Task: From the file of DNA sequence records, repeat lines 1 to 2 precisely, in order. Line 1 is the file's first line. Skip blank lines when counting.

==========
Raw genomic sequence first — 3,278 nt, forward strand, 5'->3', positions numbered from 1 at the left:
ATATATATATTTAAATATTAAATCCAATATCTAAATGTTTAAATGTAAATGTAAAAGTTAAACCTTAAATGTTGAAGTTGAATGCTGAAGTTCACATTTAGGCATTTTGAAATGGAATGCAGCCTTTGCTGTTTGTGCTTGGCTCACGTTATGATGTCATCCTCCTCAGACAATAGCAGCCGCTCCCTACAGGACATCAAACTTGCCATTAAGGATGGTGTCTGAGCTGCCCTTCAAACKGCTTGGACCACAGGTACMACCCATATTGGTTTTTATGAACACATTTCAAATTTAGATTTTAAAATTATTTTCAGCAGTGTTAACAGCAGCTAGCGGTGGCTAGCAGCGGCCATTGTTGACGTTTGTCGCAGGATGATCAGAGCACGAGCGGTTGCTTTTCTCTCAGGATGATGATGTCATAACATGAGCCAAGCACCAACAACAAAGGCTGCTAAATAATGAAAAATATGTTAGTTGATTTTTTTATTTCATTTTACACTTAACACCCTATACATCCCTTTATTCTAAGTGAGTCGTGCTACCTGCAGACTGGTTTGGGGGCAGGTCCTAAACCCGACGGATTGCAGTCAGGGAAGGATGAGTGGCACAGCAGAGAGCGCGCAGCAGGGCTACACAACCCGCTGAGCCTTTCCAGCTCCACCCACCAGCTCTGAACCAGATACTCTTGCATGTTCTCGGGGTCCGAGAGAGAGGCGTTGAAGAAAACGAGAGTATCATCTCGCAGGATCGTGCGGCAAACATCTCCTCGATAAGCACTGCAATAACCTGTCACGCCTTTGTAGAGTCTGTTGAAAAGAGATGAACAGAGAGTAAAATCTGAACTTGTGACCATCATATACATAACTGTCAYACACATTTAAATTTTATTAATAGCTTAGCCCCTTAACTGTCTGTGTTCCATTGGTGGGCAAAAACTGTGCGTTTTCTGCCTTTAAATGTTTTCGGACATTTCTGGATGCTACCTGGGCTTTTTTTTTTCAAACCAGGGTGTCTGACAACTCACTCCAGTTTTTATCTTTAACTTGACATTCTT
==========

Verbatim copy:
Raw genomic sequence first — 3,278 nt, forward strand, 5'->3', positions numbered from 1 at the left:
ATATATATATTTAAATATTAAATCCAATATCTAAATGTTTAAATGTAAATGTAAAAGTTAAACCTTAAATGTTGAAGTTGAATGCTGAAGTTCACATTTAGGCATTTTGAAATGGAATGCAGCCTTTGCTGTTTGTGCTTGGCTCACGTTATGATGTCATCCTCCTCAGACAATAGCAGCCGCTCCCTACAGGACATCAAACTTGCCATTAAGGATGGTGTCTGAGCTGCCCTTCAAACKGCTTGGACCACAGGTACMACCCATATTGGTTTTTATGAACACATTTCAAATTTAGATTTTAAAATTATTTTCAGCAGTGTTAACAGCAGCTAGCGGTGGCTAGCAGCGGCCATTGTTGACGTTTGTCGCAGGATGATCAGAGCACGAGCGGTTGCTTTTCTCTCAGGATGATGATGTCATAACATGAGCCAAGCACCAACAACAAAGGCTGCTAAATAATGAAAAATATGTTAGTTGATTTTTTTATTTCATTTTACACTTAACACCCTATACATCCCTTTATTCTAAGTGAGTCGTGCTACCTGCAGACTGGTTTGGGGGCAGGTCCTAAACCCGACGGATTGCAGTCAGGGAAGGATGAGTGGCACAGCAGAGAGCGCGCAGCAGGGCTACACAACCCGCTGAGCCTTTCCAGCTCCACCCACCAGCTCTGAACCAGATACTCTTGCATGTTCTCGGGGTCCGAGAGAGAGGCGTTGAAGAAAACGAGAGTATCATCTCGCAGGATCGTGCGGCAAACATCTCCTCGATAAGCACTGCAATAACCTGTCACGCCTTTGTAGAGTCTGTTGAAAAGAGATGAACAGAGAGTAAAATCTGAACTTGTGACCATCATATACATAACTGTCAYACACATTTAAATTTTATTAATAGCTTAGCCCCTTAACTGTCTGTGTTCCATTGGTGGGCAAAAACTGTGCGTTTTCTGCCTTTAAATGTTTTCGGACATTTCTGGATGCTACCTGGGCTTTTTTTTTTCAAACCAGGGTGTCTGACAACTCACTCCAGTTTTTATCTTTAACTTGACATTCTT